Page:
When it comes to world-famous places for climbing, the shore of Lake Superior on Michigan’s Upper Peninsula (affectionately known as the "U.P.") is probably not the first place to jump into your mind. But if you like to climb in winter, and you like to climb on ice, the region is paradise (get a taste in the Instagram video below).
Boasting one of the longest, coldest, and most humid winters in the North American continent, there’s good reason the U.P. is home to one of the oldest ice-climbing competitions in the world (the Michigan Ice Festival), and that it's the subject of an upcoming new film.
During filming for the project over the winter, excellent conditions allowed climbers to explore the region, and even score an "ice bouldering" session, booting their way up over the frozen lake (watch the Instagram teaser below).
"The Pictured Rocks National Lakeshore is a haven for ice climbing,” says Sam Elias, a professional ice climber with ties back to Michigan. “The humidity, cold, length of winter, porousness of the rock — it’s a perfect combination to produce climbable ice.”
There are countless routes along the lakeshore, on Grand Island, a few miles off-shore, and deeper inland, with climbable ice going up over 160 feet. Not to mention quite a bit of first-ascent potential.
The challenge? The approach. Six miles in and six miles out. If you’re all about the climb, you take a snowmobile. If you’re all about the experience, you use backcountry ski gear. If you’re doing it on the cheap… you use snowshoes. However you do it, climbing the best ice — like the routes pictured here — is a serious, full-day commitment.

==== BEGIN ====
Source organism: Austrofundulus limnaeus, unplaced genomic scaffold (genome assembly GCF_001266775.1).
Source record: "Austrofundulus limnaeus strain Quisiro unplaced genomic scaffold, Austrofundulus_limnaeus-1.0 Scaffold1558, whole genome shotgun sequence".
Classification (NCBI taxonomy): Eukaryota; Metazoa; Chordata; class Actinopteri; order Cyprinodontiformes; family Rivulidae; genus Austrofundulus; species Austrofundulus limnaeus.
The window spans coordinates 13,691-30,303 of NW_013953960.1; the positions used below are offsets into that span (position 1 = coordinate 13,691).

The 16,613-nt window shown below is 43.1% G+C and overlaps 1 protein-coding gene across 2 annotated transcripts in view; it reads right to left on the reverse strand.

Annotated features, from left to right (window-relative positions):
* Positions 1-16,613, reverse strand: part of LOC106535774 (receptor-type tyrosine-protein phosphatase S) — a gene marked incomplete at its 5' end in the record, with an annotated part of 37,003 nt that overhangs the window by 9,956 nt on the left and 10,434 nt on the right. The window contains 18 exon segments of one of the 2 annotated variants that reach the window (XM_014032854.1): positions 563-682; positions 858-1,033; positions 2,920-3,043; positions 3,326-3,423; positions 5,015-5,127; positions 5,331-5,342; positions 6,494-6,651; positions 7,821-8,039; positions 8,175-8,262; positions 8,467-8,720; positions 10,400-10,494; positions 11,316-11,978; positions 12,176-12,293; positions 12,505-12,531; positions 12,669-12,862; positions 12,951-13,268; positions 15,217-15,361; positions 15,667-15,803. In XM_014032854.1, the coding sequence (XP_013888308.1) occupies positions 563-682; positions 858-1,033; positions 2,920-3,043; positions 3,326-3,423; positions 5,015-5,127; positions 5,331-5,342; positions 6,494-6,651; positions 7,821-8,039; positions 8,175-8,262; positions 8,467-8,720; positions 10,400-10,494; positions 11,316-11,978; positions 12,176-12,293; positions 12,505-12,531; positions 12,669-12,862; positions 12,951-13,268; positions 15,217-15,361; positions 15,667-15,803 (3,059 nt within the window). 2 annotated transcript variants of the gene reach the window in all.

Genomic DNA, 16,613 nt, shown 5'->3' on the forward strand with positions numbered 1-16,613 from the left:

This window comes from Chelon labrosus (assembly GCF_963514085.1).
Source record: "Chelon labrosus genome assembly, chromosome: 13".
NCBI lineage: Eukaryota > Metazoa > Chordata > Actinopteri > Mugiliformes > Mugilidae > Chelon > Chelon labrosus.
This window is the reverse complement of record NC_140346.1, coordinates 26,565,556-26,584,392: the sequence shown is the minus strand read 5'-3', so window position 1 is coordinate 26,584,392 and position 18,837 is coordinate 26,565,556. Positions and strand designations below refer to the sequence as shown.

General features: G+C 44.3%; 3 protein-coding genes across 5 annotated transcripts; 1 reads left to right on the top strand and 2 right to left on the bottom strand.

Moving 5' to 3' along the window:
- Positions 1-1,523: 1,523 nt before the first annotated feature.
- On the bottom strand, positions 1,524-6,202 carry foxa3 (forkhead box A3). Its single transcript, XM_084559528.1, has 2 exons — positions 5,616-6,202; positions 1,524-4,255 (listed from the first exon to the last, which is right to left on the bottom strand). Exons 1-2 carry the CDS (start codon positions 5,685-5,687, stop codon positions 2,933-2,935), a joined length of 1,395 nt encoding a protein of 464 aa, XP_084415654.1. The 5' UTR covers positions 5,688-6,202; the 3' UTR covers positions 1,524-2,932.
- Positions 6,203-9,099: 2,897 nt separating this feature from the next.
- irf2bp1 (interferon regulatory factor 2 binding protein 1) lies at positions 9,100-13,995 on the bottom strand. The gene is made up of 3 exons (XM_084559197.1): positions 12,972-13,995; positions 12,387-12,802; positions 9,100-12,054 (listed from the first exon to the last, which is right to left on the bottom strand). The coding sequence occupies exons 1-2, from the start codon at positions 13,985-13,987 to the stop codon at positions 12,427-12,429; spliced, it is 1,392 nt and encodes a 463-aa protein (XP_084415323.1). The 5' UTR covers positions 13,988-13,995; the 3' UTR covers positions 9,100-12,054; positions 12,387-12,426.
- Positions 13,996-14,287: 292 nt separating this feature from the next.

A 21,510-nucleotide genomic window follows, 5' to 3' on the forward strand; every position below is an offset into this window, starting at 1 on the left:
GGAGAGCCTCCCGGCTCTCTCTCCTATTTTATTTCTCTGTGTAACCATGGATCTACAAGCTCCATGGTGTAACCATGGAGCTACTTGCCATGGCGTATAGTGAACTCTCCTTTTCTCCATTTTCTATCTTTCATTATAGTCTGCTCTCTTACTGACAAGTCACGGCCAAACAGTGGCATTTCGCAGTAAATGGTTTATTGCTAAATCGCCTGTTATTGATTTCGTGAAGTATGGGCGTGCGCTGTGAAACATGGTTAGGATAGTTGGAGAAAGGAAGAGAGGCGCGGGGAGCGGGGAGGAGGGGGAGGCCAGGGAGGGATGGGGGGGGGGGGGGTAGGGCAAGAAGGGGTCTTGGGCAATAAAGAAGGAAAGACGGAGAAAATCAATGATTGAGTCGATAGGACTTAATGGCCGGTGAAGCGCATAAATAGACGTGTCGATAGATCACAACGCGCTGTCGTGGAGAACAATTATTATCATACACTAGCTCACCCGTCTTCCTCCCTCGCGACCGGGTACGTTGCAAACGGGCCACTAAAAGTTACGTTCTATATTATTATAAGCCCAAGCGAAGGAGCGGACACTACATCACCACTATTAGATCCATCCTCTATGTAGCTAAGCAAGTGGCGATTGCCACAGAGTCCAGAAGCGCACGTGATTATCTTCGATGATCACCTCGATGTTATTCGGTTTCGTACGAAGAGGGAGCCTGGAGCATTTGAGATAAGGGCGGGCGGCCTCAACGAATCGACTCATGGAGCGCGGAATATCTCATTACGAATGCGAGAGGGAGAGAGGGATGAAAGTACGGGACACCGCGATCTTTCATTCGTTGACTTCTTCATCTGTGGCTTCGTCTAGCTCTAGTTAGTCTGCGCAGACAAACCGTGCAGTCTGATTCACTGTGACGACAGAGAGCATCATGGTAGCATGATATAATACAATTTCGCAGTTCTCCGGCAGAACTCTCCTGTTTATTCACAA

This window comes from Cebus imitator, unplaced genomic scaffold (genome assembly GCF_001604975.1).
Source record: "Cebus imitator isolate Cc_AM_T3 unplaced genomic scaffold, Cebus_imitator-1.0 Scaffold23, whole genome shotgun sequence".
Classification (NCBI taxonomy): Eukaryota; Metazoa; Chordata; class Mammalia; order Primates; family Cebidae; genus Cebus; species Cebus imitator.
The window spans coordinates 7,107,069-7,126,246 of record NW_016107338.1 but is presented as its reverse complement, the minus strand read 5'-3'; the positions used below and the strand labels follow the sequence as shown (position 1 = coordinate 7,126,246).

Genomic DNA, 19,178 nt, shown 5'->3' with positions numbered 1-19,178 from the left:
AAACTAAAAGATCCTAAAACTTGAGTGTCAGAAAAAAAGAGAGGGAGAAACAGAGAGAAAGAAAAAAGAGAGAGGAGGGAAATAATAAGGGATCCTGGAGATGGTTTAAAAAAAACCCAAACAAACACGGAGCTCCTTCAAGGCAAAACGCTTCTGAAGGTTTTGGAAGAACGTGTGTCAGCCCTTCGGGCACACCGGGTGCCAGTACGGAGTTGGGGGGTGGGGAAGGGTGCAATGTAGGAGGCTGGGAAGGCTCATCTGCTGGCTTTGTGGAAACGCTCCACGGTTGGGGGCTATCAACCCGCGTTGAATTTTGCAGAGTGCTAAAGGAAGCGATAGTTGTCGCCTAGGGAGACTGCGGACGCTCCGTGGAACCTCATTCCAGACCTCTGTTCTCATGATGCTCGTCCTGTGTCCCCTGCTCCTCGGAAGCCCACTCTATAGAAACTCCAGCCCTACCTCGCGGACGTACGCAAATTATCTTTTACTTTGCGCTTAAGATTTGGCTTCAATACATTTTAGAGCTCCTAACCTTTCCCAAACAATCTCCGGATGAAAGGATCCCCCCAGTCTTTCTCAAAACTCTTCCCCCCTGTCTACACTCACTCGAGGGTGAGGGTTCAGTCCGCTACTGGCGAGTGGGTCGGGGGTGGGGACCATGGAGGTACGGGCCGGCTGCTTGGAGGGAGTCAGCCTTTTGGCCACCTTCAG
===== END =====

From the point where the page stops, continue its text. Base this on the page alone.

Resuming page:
But it it’s worth it. “The lake has all these different personalities,” says Elias. "Open water with massive chunks of ice, big, hard climbs — even the most experienced climber can enjoy it.” They can also enjoy it in (relative) safety.
Every swing rattles your tooth fillings
The extreme cold, coupled with the density and low air content of the ice, means ice screws hold incredibly well, providing plenty of protection. However, it also means each whack of the ice axe takes more out of you.
“It’s brutally hard — [like] concrete. You have to wage war with the ice to get your pick in. Every swing rattles your tooth fillings; you might as well be hitting rock!”
And almost all of this is done just above the shelf ice of the frozen lake, a unique experience in itself. “It’s this iceberg-style, other-worldly landscape,” says Elias of the lake surface. "Just these jagged shelves of ice that you have to navigate over and around, or car-sized chunks of ice floating in the water.”
Then there’s the cold. How cold? Well below zero. “Ambient temps on the day we were out were around zero to -10 degrees,” says Elias. “With the winds up to 30 mph, it felt like about thirty below zero. That’s the coldest weather I’ve ever climbed in, and one of the most brutal cold snaps of the year for Michigan. Your hands freeze immediately, and it’s tough to even place ice screws.”
Videographer and photographer Mike Wilkinson also shares how the crew scored the "ice bouldering" session down by the lake: “The wind blankets the bluffs surrounding the lake, building ice up just above the 'deck.' Once during shooting, the athletes just decided to start having a go at these short, ‘bouldering’ lines right by the lakeshore,” he says.
“It’s pretty risky; if they fall, that ice is hard, and there’s not enough snow to replace a bouldering mat. But that didn’t stop the crew from seeing where they could get an ice tool to catch — and producing images of one of the most unique bouldering sessions we’ve ever seen."
This year’s epic winter climbing season has given the filmmakers plenty of footage to work with; you can watch the trailer here. In the meantime, feel no shame if you’ve got to go turn up the heat — these shots were cool enough to give anyone a chill.
Check out some insane ice climbs from Will Gadd in the links below:
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